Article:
Don’t Look at ME.

This is nice: In a book I’m reading called Your Pregnancy Week by Week, by Dr. Glade B. Curtis, there is a lovely paragraph on Fetoscopy that says this:
"The test is done by placing a scope, like the one used in laparoscopy or arthroscopy, through the abdomen. The procedure is similar to amniocentesis, but the fetoscope is larger than the needle used for amniocentesis."
It goes on to describe the risks, advantages, disadvantages (but thankfully never the actual deed by detail). What is so hilarious (and enlightening in a certain way) about this particular section is that right smack dab in the middle of the paragraph is a highlighted box meant just for the husband:
"Dad Tip: Are you concerned about sex during pregnancy?…"
What the hell? Sex better not even cross Caleb’s mind if I’m sitting there worrying to death about having a needle the size of a maglight shoved through my stomach.
On a non-pregnancy note but still very much family oriented, Cheyenne is going through yet another phase. This one has me slightly uneasy. Yesterday we went for one of our walks and through much prodding and prying she confided to me through tears that she’s been eating lunch alone a lot this year, and that she doesn’t have any really good friends anymore, except for one little girl who is not in her grade. I asked her what has changed since last year, and her only response is that all her old friends are different…and that for some reason by the time she gets through the lunch line, the girls she would normally sit with have already eaten and are scampering off to recess. My heart breaks for my child.
I was always a new kid everywhere I went so there were times I experienced the horror of sitting alone at lunch. But it was always during that awkward in-between new-kid stage and it never lasted long…I wasn’t insanely popular but I always had my own group of close friends.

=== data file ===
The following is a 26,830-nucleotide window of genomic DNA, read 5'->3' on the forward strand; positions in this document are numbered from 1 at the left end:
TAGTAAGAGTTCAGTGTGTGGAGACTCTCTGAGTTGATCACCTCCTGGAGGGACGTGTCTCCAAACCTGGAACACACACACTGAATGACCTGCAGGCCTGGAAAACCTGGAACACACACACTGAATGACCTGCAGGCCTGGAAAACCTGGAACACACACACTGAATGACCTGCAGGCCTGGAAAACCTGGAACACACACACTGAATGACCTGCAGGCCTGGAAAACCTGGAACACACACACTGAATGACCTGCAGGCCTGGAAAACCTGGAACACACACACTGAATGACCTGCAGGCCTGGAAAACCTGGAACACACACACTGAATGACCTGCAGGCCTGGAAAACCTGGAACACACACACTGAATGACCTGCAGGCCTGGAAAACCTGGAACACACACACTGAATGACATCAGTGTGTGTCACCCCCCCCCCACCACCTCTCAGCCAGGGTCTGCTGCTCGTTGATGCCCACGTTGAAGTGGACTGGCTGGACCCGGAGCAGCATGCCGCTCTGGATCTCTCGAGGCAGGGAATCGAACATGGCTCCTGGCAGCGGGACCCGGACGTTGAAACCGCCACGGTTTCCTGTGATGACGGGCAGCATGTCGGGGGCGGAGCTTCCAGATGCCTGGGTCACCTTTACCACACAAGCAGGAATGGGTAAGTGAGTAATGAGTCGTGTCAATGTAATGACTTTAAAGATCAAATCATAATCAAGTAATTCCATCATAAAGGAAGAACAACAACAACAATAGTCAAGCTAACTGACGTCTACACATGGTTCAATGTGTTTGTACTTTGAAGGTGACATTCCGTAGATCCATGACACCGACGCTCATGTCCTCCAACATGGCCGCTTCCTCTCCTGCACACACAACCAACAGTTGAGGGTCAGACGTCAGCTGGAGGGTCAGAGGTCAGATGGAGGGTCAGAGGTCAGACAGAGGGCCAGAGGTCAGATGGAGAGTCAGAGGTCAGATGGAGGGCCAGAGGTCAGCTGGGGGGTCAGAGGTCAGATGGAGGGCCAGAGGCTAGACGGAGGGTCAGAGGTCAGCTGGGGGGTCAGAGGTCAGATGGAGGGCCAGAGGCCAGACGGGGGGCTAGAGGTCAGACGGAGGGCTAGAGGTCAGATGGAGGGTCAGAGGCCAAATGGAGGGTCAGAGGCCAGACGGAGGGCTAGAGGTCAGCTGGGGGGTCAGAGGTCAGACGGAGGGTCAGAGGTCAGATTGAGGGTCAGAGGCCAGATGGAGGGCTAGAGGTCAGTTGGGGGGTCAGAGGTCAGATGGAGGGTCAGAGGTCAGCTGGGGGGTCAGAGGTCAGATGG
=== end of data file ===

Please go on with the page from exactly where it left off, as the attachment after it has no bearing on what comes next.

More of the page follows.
Yet here Cheyenne is, 6th grade, still in the same school with the same kids…the oddball out. She’s brainy and quiet, and of course a little unsure of herself (who isn’t at 11?) and can be very withdrawn at times. I’ve seen her in action with people she knows, and she can be very witty and funny…but she can also come off as a bit of a know-it-all. That’s fine. Nobody’s perfect.
She said that she never has time to play after school, which is true. At 4:00, when she finally gets home, she has a snack and chills out for a moment, does her homework, and attends to her 1 daily chore of poop-scooping. But the end of her daily routine, it’s close to 6:00. Her friends in the neighborhood are out and about until I don’t know what time of night, but I’ve tried to be adamant about having the family eat dinner together at 6:30, after which we all get showers and unwind. Bedtime is no later than 9:00. I never thought it was an unreasonable schedule but after yesterday I’m looking for ways to loosen it up a little bit, starting with picking her up from school instead of having her ride the bus. There’s an extra 45 minutes added to her afternoon.
I honestly didn’t know how to respond to the whole lunch alone situation as far as advice…I offered her a lame tip for making new friends (or keeping her old ones) that she wasn’t buying and to tell you the truth I didn’t fully believe it myself…what a difficult age she’s at. Girls can be so brutal to each other…though I guess it’s not just at 11.
If anyone else has advice for this sort of thing I’d love to hear it and then pass it off to Cheyenne as my own wisdom. Just so long as it’s not lame.

About Toni

Mom. Wife. Artist. I take care of the kids and pretend to clean sometimes. I can cook spagetti and I have never been arrested. View all posts by Toni

2 responses to “Don’t Look at ME.

  • Normal Every Day Life

     Bless her little heart!!   I don’t really have any advice the only thing I think of as an adult is how little school really affected who I am today…..It is such a small part of the whole scheme of things..But I am sure and 11 year old wouldn’t want to hear that!!

  • barnyardmama

    I only have two pieces of advice for anyone trying to survive middle school (or high school).   Usually, though, they don’t make sense until it’s too late.  The first thing is this: everyone is more worried about themselves than you–half the time they aren’t even paying attention to you.  Second, don’t take yourself too seriously–people love it when someone is unapologetically themselves.   Probably won’t help Cheyenne too much.  Do they have clubs at her school?  Is there someone in her classes that could make a study buddy/new best friend?  I got lots of invitations in Middle School to help the not-so-smart/cool girls with their classes.  In the end, I was in on all the private jokes and invited to a lot of good parties because of it. 
    Just my thoughts. . .
    Oh, and do you want to hold my baby today?  Because I will drive to Oklahoma to drop him off.  He HATES the car and made me nuts today when we got stuck in traffic.  Ugh.

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